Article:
ANN ARBOR, Mich. (AP) — A judge on Monday declined to stop a strike by more than 2,000 graduate students who teach at the University of Michigan, just eight days before the term ends.
Washtenaw County Judge Carol Kuhnke acknowledged that undergraduate students have been affected by the strike, but she said she doesn’t see evidence of “irreparable harm.”
“Irreparable harm is an extremely high standard,” Kuhnke said.
Graduate students walked out on March 29 over better pay and other benefits. The current contract expires May 1.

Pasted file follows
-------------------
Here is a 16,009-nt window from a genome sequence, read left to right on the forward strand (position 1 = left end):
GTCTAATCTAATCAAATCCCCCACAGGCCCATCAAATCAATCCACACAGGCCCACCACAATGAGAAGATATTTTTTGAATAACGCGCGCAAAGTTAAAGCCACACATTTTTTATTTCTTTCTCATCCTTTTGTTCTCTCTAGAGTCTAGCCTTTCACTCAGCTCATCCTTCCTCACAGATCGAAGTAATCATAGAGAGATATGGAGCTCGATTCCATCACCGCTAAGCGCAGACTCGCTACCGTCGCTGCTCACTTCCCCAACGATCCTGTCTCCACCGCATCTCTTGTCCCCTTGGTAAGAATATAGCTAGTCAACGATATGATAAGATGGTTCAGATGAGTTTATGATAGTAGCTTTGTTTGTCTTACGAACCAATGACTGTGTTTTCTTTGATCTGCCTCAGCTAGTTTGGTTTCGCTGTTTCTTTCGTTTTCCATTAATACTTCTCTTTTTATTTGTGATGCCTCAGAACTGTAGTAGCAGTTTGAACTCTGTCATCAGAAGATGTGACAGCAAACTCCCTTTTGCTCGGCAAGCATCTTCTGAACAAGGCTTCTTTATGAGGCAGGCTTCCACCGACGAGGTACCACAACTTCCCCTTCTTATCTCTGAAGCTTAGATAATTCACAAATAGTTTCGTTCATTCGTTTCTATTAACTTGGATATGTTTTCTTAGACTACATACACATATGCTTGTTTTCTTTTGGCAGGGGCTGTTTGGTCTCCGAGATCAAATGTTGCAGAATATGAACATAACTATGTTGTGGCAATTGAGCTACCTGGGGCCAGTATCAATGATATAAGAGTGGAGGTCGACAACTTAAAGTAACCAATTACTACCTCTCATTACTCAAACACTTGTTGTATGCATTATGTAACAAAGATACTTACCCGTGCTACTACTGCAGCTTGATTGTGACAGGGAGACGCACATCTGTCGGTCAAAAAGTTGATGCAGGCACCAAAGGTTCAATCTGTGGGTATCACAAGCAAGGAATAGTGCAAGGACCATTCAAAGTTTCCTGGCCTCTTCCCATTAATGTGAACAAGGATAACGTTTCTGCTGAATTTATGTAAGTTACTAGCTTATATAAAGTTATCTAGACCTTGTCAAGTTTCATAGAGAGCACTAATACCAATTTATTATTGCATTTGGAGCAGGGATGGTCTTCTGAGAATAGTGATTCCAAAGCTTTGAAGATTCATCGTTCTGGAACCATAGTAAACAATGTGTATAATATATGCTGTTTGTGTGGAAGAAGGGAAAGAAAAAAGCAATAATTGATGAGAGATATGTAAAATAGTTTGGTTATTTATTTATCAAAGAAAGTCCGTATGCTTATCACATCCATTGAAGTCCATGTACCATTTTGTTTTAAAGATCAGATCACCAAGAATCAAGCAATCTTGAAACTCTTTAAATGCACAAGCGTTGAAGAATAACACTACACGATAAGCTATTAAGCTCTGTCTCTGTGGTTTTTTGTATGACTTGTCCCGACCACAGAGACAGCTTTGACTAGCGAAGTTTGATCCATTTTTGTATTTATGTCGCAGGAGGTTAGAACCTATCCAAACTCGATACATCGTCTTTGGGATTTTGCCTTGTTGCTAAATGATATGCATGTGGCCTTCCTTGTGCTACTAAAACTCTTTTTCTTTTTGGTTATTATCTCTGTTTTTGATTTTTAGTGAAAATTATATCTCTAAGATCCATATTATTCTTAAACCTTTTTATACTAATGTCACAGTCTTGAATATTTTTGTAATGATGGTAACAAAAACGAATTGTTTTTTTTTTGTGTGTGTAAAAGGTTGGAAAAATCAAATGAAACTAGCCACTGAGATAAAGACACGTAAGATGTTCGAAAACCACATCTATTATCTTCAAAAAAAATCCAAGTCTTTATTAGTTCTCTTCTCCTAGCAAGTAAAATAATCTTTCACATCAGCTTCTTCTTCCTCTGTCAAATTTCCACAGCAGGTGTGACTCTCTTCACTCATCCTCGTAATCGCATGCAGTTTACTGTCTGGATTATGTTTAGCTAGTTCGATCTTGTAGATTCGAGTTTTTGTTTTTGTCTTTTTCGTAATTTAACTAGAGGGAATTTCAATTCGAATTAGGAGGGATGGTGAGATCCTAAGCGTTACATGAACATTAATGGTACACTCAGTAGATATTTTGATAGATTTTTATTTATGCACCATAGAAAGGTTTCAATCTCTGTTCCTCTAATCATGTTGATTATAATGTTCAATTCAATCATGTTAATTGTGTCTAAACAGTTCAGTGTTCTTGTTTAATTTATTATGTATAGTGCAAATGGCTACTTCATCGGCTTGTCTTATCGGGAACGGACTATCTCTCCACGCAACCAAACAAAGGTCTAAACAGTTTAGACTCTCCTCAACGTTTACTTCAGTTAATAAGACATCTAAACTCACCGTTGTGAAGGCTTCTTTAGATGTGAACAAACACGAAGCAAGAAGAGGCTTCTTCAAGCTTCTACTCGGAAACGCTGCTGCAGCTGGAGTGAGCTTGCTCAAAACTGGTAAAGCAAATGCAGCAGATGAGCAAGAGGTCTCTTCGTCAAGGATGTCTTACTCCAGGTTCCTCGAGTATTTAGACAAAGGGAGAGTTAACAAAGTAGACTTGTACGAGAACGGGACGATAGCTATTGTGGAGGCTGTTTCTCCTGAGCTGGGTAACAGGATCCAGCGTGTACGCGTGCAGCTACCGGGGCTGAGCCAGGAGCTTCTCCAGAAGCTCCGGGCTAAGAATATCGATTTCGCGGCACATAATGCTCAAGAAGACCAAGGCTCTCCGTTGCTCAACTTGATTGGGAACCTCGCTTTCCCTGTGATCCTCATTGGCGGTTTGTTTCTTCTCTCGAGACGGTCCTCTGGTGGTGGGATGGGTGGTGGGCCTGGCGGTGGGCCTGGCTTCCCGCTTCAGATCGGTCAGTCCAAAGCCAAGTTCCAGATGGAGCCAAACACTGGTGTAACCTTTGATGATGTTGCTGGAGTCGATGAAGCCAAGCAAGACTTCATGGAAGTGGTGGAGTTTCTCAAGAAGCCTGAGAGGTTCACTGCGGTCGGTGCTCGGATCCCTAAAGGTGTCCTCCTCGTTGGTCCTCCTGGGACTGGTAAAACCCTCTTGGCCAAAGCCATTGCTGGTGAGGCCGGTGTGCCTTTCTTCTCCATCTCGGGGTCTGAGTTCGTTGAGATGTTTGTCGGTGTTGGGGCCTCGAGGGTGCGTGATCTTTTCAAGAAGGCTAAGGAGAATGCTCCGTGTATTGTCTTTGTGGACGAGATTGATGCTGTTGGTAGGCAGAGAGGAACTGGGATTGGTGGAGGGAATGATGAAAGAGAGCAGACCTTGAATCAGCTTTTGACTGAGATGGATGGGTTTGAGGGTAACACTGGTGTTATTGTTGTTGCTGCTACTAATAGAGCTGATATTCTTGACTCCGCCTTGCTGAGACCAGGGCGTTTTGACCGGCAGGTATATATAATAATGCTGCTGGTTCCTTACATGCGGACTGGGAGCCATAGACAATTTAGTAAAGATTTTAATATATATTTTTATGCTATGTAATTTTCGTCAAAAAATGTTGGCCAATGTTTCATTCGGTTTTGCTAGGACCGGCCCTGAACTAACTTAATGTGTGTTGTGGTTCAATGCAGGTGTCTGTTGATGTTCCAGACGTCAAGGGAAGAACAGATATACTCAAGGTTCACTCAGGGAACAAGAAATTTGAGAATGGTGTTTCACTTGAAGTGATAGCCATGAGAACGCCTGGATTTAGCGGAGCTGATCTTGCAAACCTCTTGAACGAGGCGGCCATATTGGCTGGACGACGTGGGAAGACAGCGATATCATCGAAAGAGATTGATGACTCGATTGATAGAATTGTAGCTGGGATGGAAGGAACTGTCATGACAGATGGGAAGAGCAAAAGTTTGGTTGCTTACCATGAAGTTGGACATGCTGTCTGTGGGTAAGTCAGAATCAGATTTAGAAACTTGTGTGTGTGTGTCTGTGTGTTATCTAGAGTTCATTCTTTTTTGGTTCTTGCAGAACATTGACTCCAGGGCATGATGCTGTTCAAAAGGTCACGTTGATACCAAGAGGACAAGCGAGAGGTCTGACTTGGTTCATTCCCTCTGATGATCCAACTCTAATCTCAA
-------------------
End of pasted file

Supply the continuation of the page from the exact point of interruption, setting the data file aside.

University attorney Craig Schwartz said some classes have been canceled due to the strike and grades might not be completed in a typical way. A student testified that anything short of a traditional letter grade could spoil his chances of getting into law school.
But an attorney for the Graduate Employees’ Organization said the COVID-19 pandemic was proof that the university knows how to adjust the grading system.
“The strike isn’t going to wipe out grading at the university and there will be some courses in which grades will not be issued and the university has a method for responding to that,” Mark Cousens said.
Union President Jared Eno hopes the judge’s decision will lead to a breakthrough in negotiations.
“We’ve really lacked a problem-solving relationship with the university at the bargaining table,” Eno said.